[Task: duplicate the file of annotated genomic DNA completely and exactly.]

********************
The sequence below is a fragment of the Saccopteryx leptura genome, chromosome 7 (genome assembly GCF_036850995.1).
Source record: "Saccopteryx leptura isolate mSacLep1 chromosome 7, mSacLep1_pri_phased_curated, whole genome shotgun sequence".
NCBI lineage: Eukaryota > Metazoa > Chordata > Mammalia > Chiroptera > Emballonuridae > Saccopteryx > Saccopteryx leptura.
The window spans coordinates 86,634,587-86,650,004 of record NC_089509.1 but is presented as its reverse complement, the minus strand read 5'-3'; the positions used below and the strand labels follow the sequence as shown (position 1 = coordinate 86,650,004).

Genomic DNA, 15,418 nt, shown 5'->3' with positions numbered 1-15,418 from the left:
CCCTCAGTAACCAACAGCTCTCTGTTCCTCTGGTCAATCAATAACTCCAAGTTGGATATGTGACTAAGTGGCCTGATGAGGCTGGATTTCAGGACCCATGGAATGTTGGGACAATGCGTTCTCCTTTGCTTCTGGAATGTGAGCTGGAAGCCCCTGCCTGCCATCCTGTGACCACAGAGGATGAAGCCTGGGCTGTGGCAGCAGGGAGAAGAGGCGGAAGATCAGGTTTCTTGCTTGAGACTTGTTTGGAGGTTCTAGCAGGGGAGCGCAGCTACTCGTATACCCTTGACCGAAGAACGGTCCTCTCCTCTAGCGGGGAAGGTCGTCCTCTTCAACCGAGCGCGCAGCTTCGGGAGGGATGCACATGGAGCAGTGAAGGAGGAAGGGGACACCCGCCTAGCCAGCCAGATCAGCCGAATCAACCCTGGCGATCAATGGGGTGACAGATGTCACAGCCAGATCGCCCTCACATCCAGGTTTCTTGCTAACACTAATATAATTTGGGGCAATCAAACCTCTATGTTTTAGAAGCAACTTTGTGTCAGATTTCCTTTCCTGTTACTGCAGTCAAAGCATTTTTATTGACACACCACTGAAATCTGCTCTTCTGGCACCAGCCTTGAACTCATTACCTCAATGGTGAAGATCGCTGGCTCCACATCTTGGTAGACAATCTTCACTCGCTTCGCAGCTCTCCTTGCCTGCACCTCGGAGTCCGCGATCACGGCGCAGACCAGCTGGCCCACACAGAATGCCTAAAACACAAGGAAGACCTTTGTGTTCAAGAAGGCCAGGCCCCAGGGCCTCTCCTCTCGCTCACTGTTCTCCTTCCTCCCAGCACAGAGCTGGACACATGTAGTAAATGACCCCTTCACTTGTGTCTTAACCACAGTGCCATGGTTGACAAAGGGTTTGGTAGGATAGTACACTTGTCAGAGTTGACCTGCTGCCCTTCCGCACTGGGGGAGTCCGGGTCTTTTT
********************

The sequence below is a fragment of the Saccopteryx leptura genome, chromosome 7 (genome assembly GCF_036850995.1).
Source record: "Saccopteryx leptura isolate mSacLep1 chromosome 7, mSacLep1_pri_phased_curated, whole genome shotgun sequence".
NCBI lineage: Eukaryota > Metazoa > Chordata > Mammalia > Chiroptera > Emballonuridae > Saccopteryx > Saccopteryx leptura.
The window spans coordinates 86,634,587-86,650,004 of record NC_089509.1 but is presented as its reverse complement, the minus strand read 5'-3'; the positions used below and the strand labels follow the sequence as shown (position 1 = coordinate 86,650,004).

Genomic DNA, 15,418 nt, shown 5'->3' with positions numbered 1-15,418 from the left:
CCCTCAGTAACCAACAGCTCTCTGTTCCTCTGGTCAATCAATAACTCCAAGTTGGATATGTGACTAAGTGGCCTGATGAGGCTGGATTTCAGGACCCATGGAATGTTGGGACAATGCGTTCTCCTTTGCTTCTGGAATGTGAGCTGGAAGCCCCTGCCTGCCATCCTGTGACCACAGAGGATGAAGCCTGGGCTGTGGCAGCAGGGAGAAGAGGCGGAAGATCAGGTTTCTTGCTTGAGACTTGTTTGGAGGTTCTAGCAGGGGAGCGCAGCTACTCGTATACCCTTGACCGAAGAACGGTCCTCTCCTCTAGCGGGGAAGGTCGTCCTCTTCAACCGAGCGCGCAGCTTCGGGAGGGATGCACATGGAGCAGTGAAGGAGGAAGGGGACACCCGCCTAGCCAGCCAGATCAGCCGAATCAACCCTGGCGATCAATGGGGTGACAGATGTCACAGCCAGATCGCCCTCACATCCAGGTTTCTTGCTAACACTAATATAATTTGGGGCAATCAAACCTCTATGTTTTAGAAGCAACTTTGTGTCAGATTTCCTTTCCTGTTACTGCAGTCAAAGCATTTTTATTGACACACCACTGAAATCTGCTCTTCTGGCACCAGCCTTGAACTCATTACCTCAATGGTGAAGATCGCTGGCTCCACATCTTGGTAGACAATCTTCACTCGCTTCGCAGCTCTCCTTGCCTGCACCTCGGAGTCCGCGATCACGGCGCAGACCAGCTGGCCCACACAGAATGCCTAAAACACAAGGAAGACCTTTGTGTTCAAGAAGGCCAGGCCCCAGGGCCTCTCCTCTCGCTCACTGTTCTCCTTCCTCCCAGCACAGAGCTGGACACATGTAGTAAATGACCCCTTCACTTGTGTCTTAACCACAGTGCCATGGTTGACAAAGGGTTTGGTAGGATAGTACACTTGTCAGAGTTGACCTGCTGCCCTTCCGCACTGGGGGAGTCCGGGTCTTTTT